surname Dodd, Dodds and Todd, the latter
probably being the original. Todd is the name given to a fox.
family has its roots in Tynedale, in Northumberland, in the north of
is, of course, a Border name, but, being English, has no tartan.
were often associated with two formidable families, the Milburns and the
The people of Tynedale, together with the next valley, the valley of the
Rede, were very active reivers and were feared throughout the Borders.
Scottish counterparts in reiving were the people of Liddesdale in
reivers of Tynedale usually conducted their activities in Scotland where
detested as might be imagined, but they were not averse to indulging in a
reiving closer to home, in England. Such was their notoriety that it is
business people of Tyneside and further south would not employ anyone who
from these valleys. Tradesmen were urged not to take on apprentices from
they were by no means the only active reivers nor was reiving confined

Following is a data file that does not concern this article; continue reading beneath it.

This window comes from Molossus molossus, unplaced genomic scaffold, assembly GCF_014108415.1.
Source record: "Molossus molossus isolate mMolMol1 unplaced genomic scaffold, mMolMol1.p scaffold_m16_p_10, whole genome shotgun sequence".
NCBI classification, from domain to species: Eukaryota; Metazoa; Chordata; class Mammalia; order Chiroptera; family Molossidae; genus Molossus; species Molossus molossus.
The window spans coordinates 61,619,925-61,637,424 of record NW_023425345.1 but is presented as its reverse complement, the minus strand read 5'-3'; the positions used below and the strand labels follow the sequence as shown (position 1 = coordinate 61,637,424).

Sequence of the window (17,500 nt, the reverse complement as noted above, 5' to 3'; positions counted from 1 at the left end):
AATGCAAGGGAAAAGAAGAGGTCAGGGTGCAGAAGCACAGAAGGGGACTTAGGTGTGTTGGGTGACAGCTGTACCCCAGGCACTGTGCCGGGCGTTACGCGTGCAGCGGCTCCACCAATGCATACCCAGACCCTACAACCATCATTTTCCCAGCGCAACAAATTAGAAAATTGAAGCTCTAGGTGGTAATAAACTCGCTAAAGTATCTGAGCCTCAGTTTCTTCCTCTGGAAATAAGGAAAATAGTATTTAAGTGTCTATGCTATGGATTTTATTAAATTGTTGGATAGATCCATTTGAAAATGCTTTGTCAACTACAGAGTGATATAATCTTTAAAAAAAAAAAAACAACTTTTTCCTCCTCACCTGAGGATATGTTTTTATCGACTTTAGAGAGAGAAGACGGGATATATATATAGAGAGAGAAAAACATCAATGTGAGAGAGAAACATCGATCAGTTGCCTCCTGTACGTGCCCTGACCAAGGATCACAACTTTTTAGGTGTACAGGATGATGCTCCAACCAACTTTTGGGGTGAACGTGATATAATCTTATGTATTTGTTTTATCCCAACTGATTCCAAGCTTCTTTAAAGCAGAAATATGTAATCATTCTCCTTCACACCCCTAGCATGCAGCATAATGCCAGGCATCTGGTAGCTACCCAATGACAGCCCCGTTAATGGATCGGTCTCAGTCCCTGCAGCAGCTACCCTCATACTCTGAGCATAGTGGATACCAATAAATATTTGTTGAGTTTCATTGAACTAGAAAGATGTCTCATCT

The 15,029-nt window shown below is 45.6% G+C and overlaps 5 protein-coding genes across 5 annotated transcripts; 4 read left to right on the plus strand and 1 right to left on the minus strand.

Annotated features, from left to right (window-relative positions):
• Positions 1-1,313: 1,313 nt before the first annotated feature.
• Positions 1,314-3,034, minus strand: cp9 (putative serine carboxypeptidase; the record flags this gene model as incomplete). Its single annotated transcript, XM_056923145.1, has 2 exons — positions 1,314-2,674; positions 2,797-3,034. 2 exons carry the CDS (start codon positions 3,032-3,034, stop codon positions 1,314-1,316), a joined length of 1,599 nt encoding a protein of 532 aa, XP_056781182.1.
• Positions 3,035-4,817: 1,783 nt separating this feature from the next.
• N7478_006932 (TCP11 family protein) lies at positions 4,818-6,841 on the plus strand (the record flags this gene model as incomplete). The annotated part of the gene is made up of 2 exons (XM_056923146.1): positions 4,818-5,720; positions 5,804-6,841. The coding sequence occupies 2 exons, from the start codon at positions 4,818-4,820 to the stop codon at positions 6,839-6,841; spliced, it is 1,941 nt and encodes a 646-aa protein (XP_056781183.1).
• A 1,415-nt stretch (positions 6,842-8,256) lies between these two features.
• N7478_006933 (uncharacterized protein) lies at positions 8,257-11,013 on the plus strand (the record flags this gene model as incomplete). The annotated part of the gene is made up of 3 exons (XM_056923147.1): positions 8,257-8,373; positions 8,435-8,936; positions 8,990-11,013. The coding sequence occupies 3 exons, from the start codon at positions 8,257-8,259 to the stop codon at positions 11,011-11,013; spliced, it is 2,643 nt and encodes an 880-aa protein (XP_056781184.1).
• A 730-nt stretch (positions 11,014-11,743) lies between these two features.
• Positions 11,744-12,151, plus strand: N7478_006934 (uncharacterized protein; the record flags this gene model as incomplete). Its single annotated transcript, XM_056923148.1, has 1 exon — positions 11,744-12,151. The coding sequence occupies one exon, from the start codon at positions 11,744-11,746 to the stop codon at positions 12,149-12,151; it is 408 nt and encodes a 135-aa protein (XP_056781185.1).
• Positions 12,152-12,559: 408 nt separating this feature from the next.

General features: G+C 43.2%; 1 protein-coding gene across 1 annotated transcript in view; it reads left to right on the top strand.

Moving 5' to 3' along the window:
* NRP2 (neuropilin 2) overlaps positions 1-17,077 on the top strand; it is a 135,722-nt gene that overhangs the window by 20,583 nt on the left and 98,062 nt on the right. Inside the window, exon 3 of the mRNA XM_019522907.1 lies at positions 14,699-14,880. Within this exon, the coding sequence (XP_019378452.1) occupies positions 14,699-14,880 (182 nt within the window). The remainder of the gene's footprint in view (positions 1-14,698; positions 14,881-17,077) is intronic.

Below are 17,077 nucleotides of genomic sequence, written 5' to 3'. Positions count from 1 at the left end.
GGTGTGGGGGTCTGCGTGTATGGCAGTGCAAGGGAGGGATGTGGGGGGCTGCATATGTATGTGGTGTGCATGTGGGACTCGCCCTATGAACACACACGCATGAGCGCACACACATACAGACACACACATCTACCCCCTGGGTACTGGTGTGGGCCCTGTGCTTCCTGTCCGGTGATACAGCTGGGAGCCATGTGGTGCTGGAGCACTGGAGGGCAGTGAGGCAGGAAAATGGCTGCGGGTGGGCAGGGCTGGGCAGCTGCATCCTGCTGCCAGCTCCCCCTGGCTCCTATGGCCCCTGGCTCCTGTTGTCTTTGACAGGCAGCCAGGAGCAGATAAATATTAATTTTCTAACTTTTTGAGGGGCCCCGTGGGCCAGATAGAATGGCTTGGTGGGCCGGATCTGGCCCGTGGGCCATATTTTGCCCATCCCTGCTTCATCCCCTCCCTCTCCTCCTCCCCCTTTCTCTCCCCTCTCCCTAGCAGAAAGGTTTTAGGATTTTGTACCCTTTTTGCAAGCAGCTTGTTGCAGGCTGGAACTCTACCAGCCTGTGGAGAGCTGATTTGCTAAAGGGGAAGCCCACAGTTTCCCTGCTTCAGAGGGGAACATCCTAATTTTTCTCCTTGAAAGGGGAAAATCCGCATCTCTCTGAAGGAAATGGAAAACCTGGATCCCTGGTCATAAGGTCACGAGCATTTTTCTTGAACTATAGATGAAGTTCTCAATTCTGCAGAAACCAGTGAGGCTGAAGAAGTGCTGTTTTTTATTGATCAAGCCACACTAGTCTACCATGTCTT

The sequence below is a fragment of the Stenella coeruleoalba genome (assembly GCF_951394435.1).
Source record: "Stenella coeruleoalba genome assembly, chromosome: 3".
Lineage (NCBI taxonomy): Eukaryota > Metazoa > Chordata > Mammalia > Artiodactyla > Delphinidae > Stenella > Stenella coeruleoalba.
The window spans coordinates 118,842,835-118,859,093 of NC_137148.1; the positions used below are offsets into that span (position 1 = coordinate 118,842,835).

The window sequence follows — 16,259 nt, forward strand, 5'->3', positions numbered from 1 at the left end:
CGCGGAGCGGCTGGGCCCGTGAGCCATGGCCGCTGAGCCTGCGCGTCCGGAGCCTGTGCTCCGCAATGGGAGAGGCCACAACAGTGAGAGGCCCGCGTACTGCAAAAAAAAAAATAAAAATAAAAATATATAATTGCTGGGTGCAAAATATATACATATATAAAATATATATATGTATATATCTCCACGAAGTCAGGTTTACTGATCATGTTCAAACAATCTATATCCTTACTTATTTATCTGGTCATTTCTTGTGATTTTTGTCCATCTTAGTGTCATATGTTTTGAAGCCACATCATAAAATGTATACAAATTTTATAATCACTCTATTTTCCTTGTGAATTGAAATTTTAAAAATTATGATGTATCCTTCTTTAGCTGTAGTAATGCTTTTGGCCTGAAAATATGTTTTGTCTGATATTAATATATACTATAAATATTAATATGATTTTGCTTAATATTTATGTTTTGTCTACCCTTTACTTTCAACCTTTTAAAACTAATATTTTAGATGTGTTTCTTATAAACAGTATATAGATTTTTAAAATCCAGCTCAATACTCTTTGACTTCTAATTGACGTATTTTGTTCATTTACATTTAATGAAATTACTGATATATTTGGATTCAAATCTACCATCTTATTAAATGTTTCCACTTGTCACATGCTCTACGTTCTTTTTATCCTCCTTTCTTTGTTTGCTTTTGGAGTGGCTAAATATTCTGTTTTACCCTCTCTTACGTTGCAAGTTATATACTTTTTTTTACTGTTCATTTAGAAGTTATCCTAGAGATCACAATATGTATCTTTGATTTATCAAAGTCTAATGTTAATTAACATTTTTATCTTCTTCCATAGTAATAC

the lower classes. Many of the nobility were involved could not resist the
to increase their stock at the expense of their neighbours.
the first half of the 17th century when much of the lawlessness
which had been
on for some three hundred years was eradicated, the English reiving
faired better than their Scottish counterparts who were deprived of the
you go to the site www.multimap.com/map
and, in Quicksearch, key in
you will see the region where your ancestors lived. And many of
them still live there; the name is still quite common, as are the Charlton, Milburns and Robsons.
The Dodds family were noted for being involved in feuding with the Elliots across the Border in Liddesdale.